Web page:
Silicon for the direct process to methylchlorosilanes
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- Institutt for kjemi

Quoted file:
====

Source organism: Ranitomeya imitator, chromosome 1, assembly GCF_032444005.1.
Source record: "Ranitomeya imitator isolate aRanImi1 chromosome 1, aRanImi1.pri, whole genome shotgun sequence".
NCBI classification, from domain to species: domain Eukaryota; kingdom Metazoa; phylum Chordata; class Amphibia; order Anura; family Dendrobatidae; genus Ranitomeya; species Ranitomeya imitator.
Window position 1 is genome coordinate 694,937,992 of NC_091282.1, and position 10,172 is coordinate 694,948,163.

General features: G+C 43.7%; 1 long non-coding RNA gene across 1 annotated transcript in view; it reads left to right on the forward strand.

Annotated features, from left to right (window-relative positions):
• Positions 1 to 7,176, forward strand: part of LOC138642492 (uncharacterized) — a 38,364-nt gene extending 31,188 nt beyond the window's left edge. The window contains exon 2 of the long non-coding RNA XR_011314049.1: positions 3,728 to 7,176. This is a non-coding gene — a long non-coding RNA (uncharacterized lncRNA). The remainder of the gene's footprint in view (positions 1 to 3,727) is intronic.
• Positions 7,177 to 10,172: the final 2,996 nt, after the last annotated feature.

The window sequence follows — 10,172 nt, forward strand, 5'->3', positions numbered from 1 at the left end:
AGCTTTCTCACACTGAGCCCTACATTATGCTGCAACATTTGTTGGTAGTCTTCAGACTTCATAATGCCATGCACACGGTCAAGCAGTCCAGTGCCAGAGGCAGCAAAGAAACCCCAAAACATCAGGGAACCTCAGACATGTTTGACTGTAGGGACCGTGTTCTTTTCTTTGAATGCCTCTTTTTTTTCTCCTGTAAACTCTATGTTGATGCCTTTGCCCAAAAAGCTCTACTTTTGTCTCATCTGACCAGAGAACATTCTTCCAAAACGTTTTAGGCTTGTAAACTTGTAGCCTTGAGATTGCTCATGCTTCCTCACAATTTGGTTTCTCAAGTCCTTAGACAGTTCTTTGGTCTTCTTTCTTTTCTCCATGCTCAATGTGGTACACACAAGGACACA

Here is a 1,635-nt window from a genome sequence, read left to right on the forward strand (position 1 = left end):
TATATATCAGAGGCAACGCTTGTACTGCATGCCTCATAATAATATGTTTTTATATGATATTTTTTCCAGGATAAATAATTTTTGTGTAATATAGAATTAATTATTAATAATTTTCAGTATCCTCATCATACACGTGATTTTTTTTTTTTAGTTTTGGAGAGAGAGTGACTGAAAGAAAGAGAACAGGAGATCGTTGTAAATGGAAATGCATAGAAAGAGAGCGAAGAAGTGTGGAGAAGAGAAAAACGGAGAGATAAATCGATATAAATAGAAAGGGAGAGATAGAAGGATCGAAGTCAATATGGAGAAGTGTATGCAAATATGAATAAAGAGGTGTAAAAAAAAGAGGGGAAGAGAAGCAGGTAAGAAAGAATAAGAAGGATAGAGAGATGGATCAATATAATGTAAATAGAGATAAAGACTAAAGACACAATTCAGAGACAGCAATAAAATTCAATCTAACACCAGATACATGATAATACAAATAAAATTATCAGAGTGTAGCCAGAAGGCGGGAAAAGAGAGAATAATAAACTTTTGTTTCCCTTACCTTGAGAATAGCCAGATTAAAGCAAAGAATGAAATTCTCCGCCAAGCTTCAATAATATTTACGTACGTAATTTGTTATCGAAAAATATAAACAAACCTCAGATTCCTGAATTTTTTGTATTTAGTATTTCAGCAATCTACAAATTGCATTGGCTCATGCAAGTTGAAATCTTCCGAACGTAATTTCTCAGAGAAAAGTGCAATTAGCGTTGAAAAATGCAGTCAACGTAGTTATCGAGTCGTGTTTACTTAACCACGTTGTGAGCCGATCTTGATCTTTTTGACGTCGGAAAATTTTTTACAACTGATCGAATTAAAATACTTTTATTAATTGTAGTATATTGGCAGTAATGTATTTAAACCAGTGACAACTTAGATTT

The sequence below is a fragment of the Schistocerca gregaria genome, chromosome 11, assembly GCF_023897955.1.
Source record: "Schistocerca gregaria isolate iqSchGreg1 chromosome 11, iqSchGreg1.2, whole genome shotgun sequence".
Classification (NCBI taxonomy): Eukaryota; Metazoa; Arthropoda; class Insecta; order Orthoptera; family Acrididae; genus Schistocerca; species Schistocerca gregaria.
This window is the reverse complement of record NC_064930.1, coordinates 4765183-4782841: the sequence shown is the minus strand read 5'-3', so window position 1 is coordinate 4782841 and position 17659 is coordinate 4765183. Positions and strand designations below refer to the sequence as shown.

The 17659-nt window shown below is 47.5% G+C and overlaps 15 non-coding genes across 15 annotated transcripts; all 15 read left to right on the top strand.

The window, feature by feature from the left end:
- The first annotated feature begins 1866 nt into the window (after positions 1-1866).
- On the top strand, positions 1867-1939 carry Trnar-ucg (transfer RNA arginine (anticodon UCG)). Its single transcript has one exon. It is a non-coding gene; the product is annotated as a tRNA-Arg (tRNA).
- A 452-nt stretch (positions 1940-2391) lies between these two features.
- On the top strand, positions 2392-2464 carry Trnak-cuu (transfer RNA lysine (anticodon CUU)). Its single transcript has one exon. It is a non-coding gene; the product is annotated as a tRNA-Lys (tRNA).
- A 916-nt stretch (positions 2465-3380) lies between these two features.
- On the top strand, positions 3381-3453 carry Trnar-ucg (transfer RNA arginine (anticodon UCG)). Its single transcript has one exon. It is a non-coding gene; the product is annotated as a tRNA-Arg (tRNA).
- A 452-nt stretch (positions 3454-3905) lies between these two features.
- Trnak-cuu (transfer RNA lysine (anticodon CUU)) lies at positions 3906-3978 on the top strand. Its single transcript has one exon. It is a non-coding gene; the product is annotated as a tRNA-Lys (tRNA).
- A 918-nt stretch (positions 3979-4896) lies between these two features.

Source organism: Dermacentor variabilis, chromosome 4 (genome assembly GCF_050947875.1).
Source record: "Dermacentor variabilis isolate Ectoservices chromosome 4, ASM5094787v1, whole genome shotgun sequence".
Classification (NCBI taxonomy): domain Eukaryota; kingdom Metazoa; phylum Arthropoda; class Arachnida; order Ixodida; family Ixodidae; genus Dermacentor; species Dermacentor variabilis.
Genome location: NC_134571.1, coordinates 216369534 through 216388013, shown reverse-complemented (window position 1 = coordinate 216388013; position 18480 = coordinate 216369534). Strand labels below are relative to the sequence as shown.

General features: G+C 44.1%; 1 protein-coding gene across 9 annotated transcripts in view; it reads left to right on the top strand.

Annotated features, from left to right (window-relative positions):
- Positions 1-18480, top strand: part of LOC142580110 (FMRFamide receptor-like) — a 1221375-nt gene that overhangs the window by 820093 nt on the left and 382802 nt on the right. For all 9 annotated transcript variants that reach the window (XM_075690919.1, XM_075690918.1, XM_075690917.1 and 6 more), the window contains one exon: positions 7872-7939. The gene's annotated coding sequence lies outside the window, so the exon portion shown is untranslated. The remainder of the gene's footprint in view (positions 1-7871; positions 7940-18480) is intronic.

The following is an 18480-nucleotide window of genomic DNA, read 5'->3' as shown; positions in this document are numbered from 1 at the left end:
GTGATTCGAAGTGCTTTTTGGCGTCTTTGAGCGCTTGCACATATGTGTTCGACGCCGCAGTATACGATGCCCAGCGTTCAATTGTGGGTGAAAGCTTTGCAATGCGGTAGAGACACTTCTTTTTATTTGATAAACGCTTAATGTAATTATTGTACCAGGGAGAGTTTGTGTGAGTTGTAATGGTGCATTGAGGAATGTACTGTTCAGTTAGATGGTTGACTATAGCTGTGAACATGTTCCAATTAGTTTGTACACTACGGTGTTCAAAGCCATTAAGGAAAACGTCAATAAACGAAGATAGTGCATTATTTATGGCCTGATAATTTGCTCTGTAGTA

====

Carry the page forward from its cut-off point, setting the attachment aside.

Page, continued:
The available literature in the field of the direct process to methylchlorosilanes has been reviewed and commented. An apparatus and operation procedure have been developed to study the effect of structure on the direct process to methylchlorosilanes. The reproducibility was found to be better than ±5% on both reactivity and selectivity. However, a very careful control is required to be able to obtain such a reproducibility. Reproducible stirring and vibration (movement in the bed) conditions were found to be the most critical factors. There is a significant difference between the Low Aluminium (LA, 0.12 wt% Al) and the High Aluminium (HA, 0.6 wt% Al) samples. HA is approximately 30% higher in reactivity and 15% poorer in selectivity (Tri/Di) compared to LA. The effect of higher Al on reactivity is reduced by serious agglomeration problems. These agglomeration problems occur not only at start-up, but during the whole run. Al is expected to be necessary in the start up period, but as the silicon is activated, lower levels can be accepted. Heavy deposition of AICI3 in the tubing was observed for the HA samples and is expected partly to be the reason for the poor selectivity. The two samples with low Al had very different gram structures. Surprisingly, the slow cooled sample had the finest gram structure, which was believed to be caused by a change in the crystallisation path from columnar growth to equiaxed growth due to the very slow cooling conditions. Compared to the quickly cooled sample (LAR) the slow cooled sample (LAS) had 8% improved reactivity and 1 1 % improved selectivity. Metallographic examination of the LAS sample showed the gram structure similar to a rapid cooled silicon, but the impurity distribution typical for an annealed silicon. Between the two high Al samples only minor differences were observed. No significant difference was observed in reactivity between the rapid cooled (HAR) and the slow cooled (HAS) samples. But it should be noted that HAS showed improved selectivity at higher silicon conversion compared to HAR. Clogging and agglomeration was a problem for both samples, but especially for sample HAS, probably due to larger intermetallic phases. This examination shows that a finer grained material has improved performance, but the effect of structure is more important for qualities with low Al content. The effect of structure is much less important than the effect of chemical composition, and it does not make sense to start optimisation of structure if the chemical composition and metallic impuritiy content are out of control. The gram boundaries were found to react much faster than the rest of the silicon, being responsible for the improved reactivity in a fine grained material. Areas with large amounts of defects are expected to behave similarly since they, as gram boundaries, have a high dislocation density. It is shown that it is possible to produce a small grained silicon quality with slow cooling. The mechanism for this process is not fully understood. Very slow cooling, that probably is required, is difficult to realise in industrial production. Annealing of silicon was found to change the shape of the intermetallic phases and the defect structure. The long thin bands of impurities normally observed in silicon were changed to more spherical inclusions. The defect density was increased by annealing, probably due to the stress stored in the solidified ingot, but the amount of cracks are lower in the annealed sample. Thick castings showed a structure similar to the annealed samples. Annealing is expected to be beneficial for the performance of the silicon, botn due to the increased defect density increasing reactivity, and the round intermetallic phases and change in intermetallic phase composition improving selectivity. CaSi2 was found to be detrimental to performance in the direct process, mainly because it surrounds the other intermetallic phases and thereby reduces the availability of Al. The start-up period of such a quality is especially critical because it is mainly then the Al is required. High Ca is also associated with a higher amount of slag in the silicon due to the lower viscosity and higher density of the slag phase. Oxygen compounds in the methyl chloride were found to be very detrimental to the reactivity and selectivity. If these compounds are present during activation of the silicon a poor distribution of the catalyst on the silicon surface is observed. The catalyst seems to agglomerate rather than deposit on the silicon particles. As in other studies, higher temperature was found to increase the reactivity. But in addition it was found that the increase in reactivity depends on whether the methyl chloride was purified or not. With purified methyl chloride the reactivity increased by 40% when the temperature was increased from 300 to 320°C. With unpurified methyl chloride an increase of 130% was observed for the same temperature rise. This result indicates that the operating temperature should be adjusted depending on the amount of oxygen present in the methyl chloride. A pure methyl chloride should allow a lower reaction temperature than a less pure methyl chloride. It was also found that lower temperature improves the selectivity, indicating that very pure methyl chloride and low reaction temperature should give the best results in the direct process. Oxygen in silicon was found to be less important. The main influence was the lower amount of active Al and Ca due to the presence of these impurities in the slag phase instead of in intermetallic phases. However, the results obtained here are from a batch reactor and it is likely that other results will be observed in a continuous reactor due to build up of inert particles in the reactor. A ternary chloride melt of CuCI, ZnCtø and SnCtø was found likely to be present and the synergy effect of Sn and Zn is probably due to the reduction of the melting point. Other chloride combinations that lower the melting point and do not form stable bonds with silicon are likely to be potential promoter systems. Elements giving complexation effects with CuCI are also potential promoters. The surface oxygen was not examined in this study. The intermetailic phases that were found to be without beneficial influence on performance when mixed into the contact mass, were found to behave different if they are present in the silicon. The intermetallic phases will distort the silicon lattice and act as nucleation points for the catalyst deposition. The small cracks created by the intermetallic phase are very active areas. The round intermetallic phases formed upon annealing seem to generate more cracks than the thin bands. Again the long term influence of the impurities has not been examined, but a study is in progress to determine the influence of the main impurities. A chain mechanism involving a surface temperature higher than the bulk gas temperature was considered to explain the sudden start up of the direct process. Probably due to the heat generated in the chlorination of the impurities like Al.